1. A Japanese term meaning “blur” or “haze,” referring to the aesthetic quality of the out-of-focus areas in a photograph.
  2. In mobile photography, it commonly refers to the intentionally blurred background behind the subject, designed to isolate the subject and create a pleasing aesthetic effect.
  3. Created either optically through lens settings, particularly a wide aperture, or digitally via software algorithms that simulate the effect based on depth mapping and other data.


Bokeh is a term originating from Japanese, which has found its way into the lexicon of photographers around the world. It is descriptive of an aesthetic aspect of photographs taken by a particular type of lens (telephoto lenses), or aperture range (wide apertures).

While bokeh is typically a feature created by optical lenses, its role in mobile photography is noteworthy due to the advances in technology that have allowed smartphones to simulate this effect, which was once the exclusive domain of high-end cameras with specialty lenses.

Characteristics of Bokeh


The quality of bokeh is often subjective and is described in terms like “creamy,” “smooth,” or “harsh.” The goal is generally to have a smooth transition from the in-focus to the out-of-focus areas, and for the out-of-focus elements to be pleasingly soft and indistinct.


Bokeh can manifest in different shapes based on the shape of the lens aperture. It can be circular, hexagonal, or even take custom shapes through the use of lens attachments.


While bokeh itself is about blur, the colors that appear in the blurred areas can also affect the overall aesthetic of the image. Bright lights or colorful objects in the background can create appealing bokeh “balls.”

How Bokeh is Achieved in Mobile Photography

Lens and Aperture

In mobile photography, a wide aperture setting would theoretically create a shallower depth of field, resulting in natural bokeh. However, due to physical constraints, most smartphones have fixed and relatively narrow apertures. Therefore, bokeh in mobile devices with small cameras must be simulated.

Computational Photography

To overcome hardware limitations, modern smartphones use computational photography techniques to simulate bokeh. This often involves using depth sensors or dual-camera setups to capture depth information, which is then used to blur the background artificially.

Software Algorithms

Machine learning and AI algorithms may also be employed to identify the subject and create a more accurate depth map.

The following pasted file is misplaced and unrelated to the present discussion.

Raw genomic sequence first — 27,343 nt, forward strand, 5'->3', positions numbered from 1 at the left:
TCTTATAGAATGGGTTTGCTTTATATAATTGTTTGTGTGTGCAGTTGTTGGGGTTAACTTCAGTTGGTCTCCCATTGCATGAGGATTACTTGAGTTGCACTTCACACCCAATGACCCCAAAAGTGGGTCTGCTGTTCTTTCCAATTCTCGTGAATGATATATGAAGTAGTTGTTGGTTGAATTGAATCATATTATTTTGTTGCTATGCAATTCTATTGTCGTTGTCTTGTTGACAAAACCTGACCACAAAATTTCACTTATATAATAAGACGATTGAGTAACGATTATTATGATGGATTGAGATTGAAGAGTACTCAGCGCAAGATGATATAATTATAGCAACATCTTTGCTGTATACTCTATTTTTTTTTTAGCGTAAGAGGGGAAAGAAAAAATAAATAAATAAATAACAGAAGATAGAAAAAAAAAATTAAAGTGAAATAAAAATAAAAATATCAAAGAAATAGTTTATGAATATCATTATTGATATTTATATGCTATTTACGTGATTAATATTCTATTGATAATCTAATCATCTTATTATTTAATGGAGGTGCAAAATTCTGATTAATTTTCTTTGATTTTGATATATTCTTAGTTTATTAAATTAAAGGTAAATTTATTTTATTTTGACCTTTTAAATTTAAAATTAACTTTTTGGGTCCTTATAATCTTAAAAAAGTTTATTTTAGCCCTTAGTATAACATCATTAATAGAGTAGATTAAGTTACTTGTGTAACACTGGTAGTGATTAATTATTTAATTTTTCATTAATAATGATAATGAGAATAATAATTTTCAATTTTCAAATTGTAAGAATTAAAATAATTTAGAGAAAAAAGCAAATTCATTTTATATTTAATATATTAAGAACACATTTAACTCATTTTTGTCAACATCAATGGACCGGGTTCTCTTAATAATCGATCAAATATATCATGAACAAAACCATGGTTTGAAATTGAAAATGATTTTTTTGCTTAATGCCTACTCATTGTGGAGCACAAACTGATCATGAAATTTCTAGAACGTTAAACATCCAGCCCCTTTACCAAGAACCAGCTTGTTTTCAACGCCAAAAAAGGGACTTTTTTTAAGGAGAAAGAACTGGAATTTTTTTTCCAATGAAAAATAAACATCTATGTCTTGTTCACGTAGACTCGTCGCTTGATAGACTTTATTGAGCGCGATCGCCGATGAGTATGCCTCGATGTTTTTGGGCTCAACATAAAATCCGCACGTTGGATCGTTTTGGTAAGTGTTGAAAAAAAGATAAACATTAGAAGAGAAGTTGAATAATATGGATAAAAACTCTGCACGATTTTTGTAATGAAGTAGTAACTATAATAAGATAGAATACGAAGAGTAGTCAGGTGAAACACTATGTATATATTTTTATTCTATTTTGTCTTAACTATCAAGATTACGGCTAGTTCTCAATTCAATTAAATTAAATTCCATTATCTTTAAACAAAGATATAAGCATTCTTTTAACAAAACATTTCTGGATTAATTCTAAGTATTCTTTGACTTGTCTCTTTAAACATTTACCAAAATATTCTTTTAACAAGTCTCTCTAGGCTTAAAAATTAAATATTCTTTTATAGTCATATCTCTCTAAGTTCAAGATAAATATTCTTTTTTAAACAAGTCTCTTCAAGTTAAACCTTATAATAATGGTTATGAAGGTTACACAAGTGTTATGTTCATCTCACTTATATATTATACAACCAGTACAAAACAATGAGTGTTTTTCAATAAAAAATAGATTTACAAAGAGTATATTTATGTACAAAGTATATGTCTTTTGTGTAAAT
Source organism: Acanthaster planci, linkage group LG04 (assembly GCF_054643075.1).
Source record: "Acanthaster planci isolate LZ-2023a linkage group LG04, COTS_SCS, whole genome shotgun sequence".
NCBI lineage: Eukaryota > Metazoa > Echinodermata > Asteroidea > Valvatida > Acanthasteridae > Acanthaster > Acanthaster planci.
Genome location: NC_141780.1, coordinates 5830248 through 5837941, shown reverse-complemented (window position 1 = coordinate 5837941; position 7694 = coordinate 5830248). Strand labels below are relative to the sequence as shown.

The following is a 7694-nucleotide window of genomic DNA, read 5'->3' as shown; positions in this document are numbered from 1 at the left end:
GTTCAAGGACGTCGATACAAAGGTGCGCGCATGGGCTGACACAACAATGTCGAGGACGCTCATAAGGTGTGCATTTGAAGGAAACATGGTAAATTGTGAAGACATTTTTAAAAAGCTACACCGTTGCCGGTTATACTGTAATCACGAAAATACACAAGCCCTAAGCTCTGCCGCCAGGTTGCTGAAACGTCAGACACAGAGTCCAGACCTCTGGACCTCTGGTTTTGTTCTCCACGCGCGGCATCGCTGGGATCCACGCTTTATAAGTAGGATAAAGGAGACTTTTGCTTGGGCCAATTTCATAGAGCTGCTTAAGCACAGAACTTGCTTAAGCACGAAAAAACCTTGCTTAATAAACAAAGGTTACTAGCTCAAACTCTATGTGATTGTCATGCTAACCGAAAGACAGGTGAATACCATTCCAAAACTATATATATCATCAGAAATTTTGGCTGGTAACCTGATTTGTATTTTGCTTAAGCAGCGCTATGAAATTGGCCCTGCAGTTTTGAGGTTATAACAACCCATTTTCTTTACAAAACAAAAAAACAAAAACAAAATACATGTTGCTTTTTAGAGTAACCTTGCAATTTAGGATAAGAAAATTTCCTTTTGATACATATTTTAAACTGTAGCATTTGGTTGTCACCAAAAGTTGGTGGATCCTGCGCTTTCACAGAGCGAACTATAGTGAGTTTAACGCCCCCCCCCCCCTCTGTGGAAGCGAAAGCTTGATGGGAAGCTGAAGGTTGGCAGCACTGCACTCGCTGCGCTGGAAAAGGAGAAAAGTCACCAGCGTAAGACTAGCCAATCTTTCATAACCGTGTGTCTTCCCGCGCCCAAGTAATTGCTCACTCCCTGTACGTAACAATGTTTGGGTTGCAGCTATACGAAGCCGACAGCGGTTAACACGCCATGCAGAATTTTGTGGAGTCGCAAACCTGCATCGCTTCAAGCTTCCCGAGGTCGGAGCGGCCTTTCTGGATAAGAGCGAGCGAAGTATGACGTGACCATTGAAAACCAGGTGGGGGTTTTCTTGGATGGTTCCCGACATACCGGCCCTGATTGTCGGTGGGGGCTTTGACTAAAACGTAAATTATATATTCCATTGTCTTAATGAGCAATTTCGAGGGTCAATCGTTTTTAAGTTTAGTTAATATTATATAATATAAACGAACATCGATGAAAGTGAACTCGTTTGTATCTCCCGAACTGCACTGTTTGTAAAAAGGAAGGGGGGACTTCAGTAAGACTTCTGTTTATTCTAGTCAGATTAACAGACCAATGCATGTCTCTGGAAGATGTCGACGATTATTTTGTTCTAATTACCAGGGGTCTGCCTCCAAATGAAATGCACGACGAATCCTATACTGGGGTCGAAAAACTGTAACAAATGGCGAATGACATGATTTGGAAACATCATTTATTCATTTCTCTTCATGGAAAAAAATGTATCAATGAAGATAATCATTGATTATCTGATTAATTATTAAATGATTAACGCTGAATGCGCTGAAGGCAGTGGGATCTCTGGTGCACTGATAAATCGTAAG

These algorithms can even differentiate between different types of subjects, such as people, animals, or objects, and adjust the bokeh effect accordingly.

With new tools, the depth can be adjusted even after the photograph is captured.

Advantages and Limitations


  1. Subject Isolation: Bokeh helps to isolate the subject, drawing the viewer’s attention to it.
  2. Aesthetic Appeal: When executed well, bokeh can add an artistic and aesthetically pleasing quality to photographs.
  3. Ease of Use: On smartphones, achieving a bokeh effect is often as simple as selecting “Portrait Mode.”


  1. Artificial Look: Software-generated bokeh can sometimes look unnatural or overly processed.
  2. Edge Detection Errors: Algorithms may incorrectly identify the edges of a subject, leading to unnatural blurring.
  3. Limited Control: Unlike DSLRs where the aperture can be manually controlled, most smartphones offer limited adjustability over the degree of bokeh.

Future Trends

As computational photography evolves and depth sensors become more sophisticated, we can expect more accurate and adjustable bokeh effects in mobile photography. Features like dynamic bokeh, where the amount and quality of blur can be adjusted post-capture, are likely to become standard.


Bokeh in mobile photography refers to the aesthetic blurring of the background to emphasize the subject. While traditionally achieved through wide apertures in DSLR cameras, the limitations of mobile hardware have led to the development of software algorithms that can simulate this effect. Advances in computational photography and AI algorithms are making this feature increasingly sophisticated, bringing a professional photography technique into the pockets of everyday users.

Sebastian Chase
Sebastian Chase

Sebasitan Chase is a mobile digital photographer who enjoys trying out new mobile technologies, and figuring out how to get them to deliver high-quality images with minimal effort.Join him on his mission to help mobile photographers create incredible images and videos with their new-age digital cameras, no matter the form that they may take.

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